POWYS-L ArchivesArchiver > POWYS > 2001-05 > 0989122160
From: Graham Price <>
Subject: Re:Churchwardens' Accounts
Date: Sun, 06 May 2001 14:09:20 +1000
At 12:34 AM 6/05/01, Trevor & Pamela Griffiths wrote:
>I enjoyed reading your e-mail,
>As an aside to this, in your e-mail you mention churchwarden accounts, can
>you explain to me what these contain?
>All the best from
>Trevor Griffiths in Bunbury, West Australia.
This won't be official, just straight out of my mind which is a bit slow
this morning, but it goes something like this. Churchwarden's accounts are
documents about the financial running of the parish, others are vestry
minutes which contain information relating to goings on. Chastising folk
for misbehaving in church, doing naughty things in the church grounds, etc.
Such and such a person whipped and sent away to another parish. Usually you
will find that much of these are filmed together on the same microfilm by
the Mormon folk, but not always. Of particular note are the Easter Tithes,
wherein a record is given of the tithes paid by the parishioners to the
church for the upkeep of the church, village, even roads, etc. There are
other tithes/taxes levied also for the poor. i.e. something like this "paid
to John Thomas of Little Green sixpence for poor relief." or "paid to Widow
Jones of Low Mere, five shillings." I even found this one, which went
something like: "paid to a stranger who fell dead in the street, sixpence,
for poor relief." So, there's the proof, you can take it with you!
My g.g.g.grandparents, Thomas & Elizabeth Peate had some of their children
baptized at Alberbury in Shropshire, close to the border of
Montgomeryshire, in the late 1700s. If it had not been for the
churchwardens' accounts, I would have never known where they lived. The
accounts showed that they lived in the town of Criggion, a little to the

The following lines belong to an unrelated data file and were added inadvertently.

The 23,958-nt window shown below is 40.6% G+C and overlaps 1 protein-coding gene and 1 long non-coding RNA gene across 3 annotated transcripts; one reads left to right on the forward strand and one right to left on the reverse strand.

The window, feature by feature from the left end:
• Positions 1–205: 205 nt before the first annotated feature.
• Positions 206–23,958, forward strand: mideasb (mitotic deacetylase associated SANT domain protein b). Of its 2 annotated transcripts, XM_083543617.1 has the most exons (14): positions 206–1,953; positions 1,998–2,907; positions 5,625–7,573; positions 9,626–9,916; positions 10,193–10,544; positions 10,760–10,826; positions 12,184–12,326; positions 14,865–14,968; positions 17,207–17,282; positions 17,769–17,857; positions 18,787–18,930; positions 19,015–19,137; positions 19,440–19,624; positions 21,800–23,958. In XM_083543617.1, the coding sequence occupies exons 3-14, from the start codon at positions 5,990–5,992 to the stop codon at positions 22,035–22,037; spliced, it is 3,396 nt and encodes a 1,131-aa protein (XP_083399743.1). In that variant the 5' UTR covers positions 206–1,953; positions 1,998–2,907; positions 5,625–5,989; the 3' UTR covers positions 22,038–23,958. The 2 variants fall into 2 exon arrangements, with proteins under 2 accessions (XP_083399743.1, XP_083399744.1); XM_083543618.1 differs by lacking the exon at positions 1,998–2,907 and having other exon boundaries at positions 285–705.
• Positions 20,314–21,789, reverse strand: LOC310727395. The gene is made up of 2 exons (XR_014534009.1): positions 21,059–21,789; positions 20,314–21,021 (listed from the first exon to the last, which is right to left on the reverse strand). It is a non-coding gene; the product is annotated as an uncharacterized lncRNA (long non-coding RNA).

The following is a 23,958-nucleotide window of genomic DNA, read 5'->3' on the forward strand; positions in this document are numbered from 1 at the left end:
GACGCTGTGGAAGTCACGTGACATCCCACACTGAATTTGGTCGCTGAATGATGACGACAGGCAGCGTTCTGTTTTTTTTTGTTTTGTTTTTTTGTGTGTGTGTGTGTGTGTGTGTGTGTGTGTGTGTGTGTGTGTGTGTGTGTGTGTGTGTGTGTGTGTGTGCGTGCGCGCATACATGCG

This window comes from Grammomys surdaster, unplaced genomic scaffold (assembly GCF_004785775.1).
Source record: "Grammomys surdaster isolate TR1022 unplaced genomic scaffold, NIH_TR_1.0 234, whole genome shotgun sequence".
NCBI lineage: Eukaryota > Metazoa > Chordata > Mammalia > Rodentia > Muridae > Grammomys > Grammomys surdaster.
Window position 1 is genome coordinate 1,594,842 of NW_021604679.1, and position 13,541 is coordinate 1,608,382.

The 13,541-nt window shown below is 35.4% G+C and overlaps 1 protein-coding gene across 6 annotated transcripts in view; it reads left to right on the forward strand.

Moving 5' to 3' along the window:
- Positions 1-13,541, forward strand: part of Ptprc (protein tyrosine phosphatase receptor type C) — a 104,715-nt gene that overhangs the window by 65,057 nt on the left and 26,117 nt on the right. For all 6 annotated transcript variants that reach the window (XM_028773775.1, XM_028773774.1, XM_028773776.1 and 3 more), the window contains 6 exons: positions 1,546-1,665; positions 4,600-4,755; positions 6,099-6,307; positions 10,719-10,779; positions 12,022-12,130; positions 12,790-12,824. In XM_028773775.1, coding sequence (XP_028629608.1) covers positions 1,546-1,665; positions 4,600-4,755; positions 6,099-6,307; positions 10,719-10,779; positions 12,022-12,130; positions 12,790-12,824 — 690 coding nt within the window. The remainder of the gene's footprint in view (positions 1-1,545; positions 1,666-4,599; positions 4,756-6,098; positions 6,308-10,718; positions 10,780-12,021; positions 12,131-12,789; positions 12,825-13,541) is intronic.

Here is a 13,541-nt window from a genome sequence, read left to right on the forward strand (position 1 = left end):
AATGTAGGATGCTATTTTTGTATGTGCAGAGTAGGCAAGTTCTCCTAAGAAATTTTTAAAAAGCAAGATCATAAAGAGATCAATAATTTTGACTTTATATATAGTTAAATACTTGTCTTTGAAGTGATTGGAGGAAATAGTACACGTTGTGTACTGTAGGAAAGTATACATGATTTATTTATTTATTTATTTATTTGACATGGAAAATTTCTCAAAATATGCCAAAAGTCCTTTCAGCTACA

west of Alberbury and had a farm. viz: 1789 taxes for relief to the poor
for his land, which was eight acres, eight pence. By 1793 it had risen to
one shilling, then in 1810 things were a little more complicated. Trade
sixpence, 3 cows threepence, 3 calves one penny half penny, one colt
twopence, two halls of bees, two pence, hemp (ahah!) sixpence, 4 corn
[fields] eightpence, house & garden twopence. By 1822 Thomas was paying an
extra tax of fourpence for one dairy-maid, and twopence for one pig. In
1823 Thomas had increased his holding to 15 acres, and the last entry shown
in the churchwardens' accounts is for 1827, which indicates that they had
died. They certainly did.
Sometimes you will find marriages in the vestry minutes. I had a lovely
time on the microfilm of Ellesmere, St. Mary, stumbling across a marriage
that belonged. Before the churchwardens 18 Aug 1654 had appeared Richard
Warburton and Katherine Higginson wishing to be married, the document
giving name and signature of Richard's father, and that of the grand-father
of Katherine on her mother's side, suggesting that her father was dead.
Nice jump back in time, that one. You will often find apprenticeship
details in these papers, some parishes publishing them each year, some
every month or so. In Yarmouth on the Isle-of-Wight this was found some
thirteen years after the child's baptism, so you can keep tabs on folk
afterwards, and before they marry. Also some parishes had pew rentals,
where names and the rent appear. Someone disappears from the rental list
after being there for 20 years or so, either died, moved out of the parish,
or if a widow, re-married. Very useful information.
Well, I mustn't ramble on. But these documents are sometimes a gold mine
|Re:Churchwardens' Accounts by Graham Price <>|